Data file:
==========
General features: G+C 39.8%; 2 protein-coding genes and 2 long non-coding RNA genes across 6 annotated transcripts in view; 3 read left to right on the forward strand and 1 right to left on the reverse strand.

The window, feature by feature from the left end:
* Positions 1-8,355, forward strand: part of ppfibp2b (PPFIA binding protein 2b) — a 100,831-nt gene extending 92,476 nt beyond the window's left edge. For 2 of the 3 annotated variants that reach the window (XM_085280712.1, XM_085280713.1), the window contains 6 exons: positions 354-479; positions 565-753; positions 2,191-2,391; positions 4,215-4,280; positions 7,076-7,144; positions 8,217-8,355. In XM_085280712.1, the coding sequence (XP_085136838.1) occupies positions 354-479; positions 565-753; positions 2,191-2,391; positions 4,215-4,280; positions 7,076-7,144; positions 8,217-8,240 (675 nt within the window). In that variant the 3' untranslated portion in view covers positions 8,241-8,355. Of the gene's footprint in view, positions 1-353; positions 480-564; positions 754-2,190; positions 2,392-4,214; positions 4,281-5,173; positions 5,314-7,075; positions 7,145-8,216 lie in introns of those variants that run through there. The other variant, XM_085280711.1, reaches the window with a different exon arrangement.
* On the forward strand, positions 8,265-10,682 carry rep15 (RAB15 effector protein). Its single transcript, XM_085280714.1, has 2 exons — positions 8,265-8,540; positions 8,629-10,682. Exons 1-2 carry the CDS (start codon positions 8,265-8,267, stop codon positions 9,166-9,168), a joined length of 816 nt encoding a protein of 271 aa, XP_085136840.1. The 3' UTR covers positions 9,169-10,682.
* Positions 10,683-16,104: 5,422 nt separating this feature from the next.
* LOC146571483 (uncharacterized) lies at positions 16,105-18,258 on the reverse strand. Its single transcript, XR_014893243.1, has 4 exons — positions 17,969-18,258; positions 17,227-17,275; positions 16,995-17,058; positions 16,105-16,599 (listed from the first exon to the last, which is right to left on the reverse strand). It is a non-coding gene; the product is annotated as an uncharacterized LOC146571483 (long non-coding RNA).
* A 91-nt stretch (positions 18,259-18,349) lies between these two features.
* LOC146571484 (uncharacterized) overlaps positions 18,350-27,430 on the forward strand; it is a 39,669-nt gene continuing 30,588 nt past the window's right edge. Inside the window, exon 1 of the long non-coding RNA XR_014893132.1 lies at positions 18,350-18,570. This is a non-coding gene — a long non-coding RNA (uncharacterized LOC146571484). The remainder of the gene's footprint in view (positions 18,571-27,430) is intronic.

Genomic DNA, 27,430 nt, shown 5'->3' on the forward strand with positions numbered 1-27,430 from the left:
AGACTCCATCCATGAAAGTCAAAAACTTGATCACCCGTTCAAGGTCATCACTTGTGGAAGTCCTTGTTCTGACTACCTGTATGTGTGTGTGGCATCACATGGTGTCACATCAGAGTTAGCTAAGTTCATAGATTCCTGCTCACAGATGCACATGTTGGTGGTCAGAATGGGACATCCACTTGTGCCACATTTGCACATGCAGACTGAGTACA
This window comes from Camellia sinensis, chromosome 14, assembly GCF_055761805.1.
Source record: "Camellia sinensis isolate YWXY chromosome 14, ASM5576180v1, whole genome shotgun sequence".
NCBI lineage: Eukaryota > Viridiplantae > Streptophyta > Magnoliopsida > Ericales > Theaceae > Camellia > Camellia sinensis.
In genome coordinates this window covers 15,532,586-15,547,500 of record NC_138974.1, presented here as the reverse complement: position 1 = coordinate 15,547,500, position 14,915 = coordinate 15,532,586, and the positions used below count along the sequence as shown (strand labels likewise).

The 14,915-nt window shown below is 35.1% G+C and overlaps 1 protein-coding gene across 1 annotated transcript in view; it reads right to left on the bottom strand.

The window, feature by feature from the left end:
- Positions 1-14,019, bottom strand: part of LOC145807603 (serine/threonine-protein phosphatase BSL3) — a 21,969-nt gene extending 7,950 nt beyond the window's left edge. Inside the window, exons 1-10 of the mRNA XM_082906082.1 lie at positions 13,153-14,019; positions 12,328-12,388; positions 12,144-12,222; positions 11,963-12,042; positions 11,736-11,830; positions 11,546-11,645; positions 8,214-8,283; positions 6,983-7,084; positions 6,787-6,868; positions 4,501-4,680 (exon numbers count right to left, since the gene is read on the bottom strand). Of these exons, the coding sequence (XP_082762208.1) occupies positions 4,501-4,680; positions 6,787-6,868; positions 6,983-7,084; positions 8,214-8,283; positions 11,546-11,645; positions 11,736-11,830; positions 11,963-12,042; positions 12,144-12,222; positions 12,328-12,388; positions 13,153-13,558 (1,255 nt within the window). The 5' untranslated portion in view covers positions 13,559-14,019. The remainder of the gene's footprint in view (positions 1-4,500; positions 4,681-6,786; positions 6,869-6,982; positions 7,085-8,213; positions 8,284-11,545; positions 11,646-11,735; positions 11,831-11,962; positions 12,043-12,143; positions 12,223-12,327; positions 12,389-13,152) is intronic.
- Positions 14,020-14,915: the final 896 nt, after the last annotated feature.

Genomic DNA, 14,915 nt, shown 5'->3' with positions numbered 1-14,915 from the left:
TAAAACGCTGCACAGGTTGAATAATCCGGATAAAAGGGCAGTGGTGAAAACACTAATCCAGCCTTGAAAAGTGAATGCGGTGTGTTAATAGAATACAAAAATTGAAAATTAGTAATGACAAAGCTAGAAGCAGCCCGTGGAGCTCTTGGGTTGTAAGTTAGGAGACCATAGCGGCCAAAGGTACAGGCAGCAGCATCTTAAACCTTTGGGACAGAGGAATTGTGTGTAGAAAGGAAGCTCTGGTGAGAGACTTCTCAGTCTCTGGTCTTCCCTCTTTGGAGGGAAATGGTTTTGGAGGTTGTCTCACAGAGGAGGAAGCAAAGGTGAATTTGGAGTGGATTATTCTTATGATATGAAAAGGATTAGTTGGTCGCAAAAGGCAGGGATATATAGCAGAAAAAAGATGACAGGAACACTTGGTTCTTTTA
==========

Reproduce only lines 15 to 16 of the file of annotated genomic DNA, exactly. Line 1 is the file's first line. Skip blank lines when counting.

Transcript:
The 14,915-nt window shown below is 35.1% G+C and overlaps 1 protein-coding gene across 1 annotated transcript in view; it reads right to left on the bottom strand.

The window, feature by feature from the left end: